The easiest way is to create the proc in the master db and mark it as a system proc. You can then run it in the context of any db without needing a "USE" statement.

If you'd be interested in that approach, let me know and I can provide further details.

1 Like

you can always use the undocumented proc sp_forEachDB. Something like this, also put an if exists drop to avoid issues

Set transaction isolation level read uncommitted
go
Declare @TriggerCode nvarchar(Max) = 'Use [?] 
if exists (select 1 from sys.triggers where name = ''RecordNewPatient'')
	begin
		Drop TRIGGER [dbo].[RecordNewPatient]
	end;

exec(''CREATE TRIGGER [dbo].[RecordNewPatient] ON [dbo].[Persons]
AFTER INSERT
AS
BEGIN
/* SET NOCOUNT ON added to prevent extra result sets from
 interfering with SELECT statements.*/
SET NOCOUNT ON;

IF (SELECT COUNT(PM_Database) from [mim_common].[dbo].[DashboardMetrics]
	WHERE PM_Database = ''''?'''') = 0
	BEGIN
		INSERT INTO [mim_common].[dbo].[DashboardMetrics]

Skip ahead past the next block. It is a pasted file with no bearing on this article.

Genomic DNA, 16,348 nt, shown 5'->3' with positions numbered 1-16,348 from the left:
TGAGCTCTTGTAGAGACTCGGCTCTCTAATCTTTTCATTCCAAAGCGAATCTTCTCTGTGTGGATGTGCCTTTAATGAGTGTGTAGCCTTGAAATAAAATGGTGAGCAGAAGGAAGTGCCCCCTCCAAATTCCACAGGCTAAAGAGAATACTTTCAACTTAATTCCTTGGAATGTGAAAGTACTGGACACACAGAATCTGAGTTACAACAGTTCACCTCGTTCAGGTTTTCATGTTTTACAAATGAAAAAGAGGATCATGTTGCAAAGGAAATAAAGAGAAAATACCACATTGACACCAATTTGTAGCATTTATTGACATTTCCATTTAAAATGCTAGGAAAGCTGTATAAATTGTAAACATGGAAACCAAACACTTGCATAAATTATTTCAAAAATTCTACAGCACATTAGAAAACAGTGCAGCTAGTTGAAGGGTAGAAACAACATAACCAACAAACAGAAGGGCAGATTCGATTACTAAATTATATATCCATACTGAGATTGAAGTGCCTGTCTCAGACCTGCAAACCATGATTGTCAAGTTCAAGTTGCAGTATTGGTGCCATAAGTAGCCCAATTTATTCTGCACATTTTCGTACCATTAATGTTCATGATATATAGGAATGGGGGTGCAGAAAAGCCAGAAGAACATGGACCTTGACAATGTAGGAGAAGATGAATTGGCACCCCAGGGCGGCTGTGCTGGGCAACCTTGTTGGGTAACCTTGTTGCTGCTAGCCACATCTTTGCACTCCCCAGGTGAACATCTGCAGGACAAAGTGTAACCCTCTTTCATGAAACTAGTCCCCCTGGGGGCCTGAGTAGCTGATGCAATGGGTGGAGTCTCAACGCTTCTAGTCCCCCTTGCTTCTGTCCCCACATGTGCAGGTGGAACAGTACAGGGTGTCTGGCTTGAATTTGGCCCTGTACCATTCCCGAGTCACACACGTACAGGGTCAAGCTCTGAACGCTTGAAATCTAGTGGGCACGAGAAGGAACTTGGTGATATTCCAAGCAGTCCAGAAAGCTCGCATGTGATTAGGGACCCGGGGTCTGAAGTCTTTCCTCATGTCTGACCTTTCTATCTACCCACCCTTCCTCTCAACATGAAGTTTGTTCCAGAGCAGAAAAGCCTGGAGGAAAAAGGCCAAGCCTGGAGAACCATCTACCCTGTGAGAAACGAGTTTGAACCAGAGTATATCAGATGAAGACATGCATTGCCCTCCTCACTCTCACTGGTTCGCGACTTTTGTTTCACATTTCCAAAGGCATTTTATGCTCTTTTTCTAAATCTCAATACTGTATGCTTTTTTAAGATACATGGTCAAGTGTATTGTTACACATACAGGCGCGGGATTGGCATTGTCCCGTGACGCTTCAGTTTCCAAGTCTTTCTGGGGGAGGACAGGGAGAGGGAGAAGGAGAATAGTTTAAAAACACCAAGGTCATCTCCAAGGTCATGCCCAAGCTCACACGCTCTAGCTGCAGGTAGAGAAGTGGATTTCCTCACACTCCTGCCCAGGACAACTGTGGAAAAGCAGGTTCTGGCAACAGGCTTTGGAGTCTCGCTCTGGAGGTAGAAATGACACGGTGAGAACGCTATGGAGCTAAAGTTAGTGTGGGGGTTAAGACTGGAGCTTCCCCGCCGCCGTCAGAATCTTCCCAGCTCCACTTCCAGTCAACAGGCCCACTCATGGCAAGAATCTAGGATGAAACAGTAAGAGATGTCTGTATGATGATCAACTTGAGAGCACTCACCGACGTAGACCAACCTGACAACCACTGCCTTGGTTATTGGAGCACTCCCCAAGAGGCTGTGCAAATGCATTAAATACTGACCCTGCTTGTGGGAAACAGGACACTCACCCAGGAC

([PM_Database],[New_Patient_Registered],[N_P_R_Update]) 
		VALUES (''''?'''',1,GETDATE())
	END
ELSE
	BEGIN 
		UPDATE [mim_common].[dbo].[DashboardMetrics]
		SET [New_Patient_Registered] = 
			(SELECT COUNT([id]) FROM [dbo].[Persons]
				WHERE [entry_date_time] BETWEEN DATEADD(hour,-24,GETDATE()) AND GETDATE())
		,[N_P_R_Update] = GETDATE()
	WHERE [PM_Database] = ''''?''''	
	END 
END'')'

exec sp_MsForEachDb @Command1 = @TriggerCode

Scott, please provide me with more details.
Thanks, Thomas

Here is the code that creates the base proc:

USE master;
SET ANSI_NULLS ON;
SET QUOTED_IDENTIFIER ON;
GO
CREATE PROCEDURE dbo.sp_DashboardTriggers
AS
BEGIN
SET NOCOUNT ON;

DECLARE @DB NVARCHAR(50)
DECLARE @TriggerCode NVARCHAR(max);

SET @DB = DB_NAME();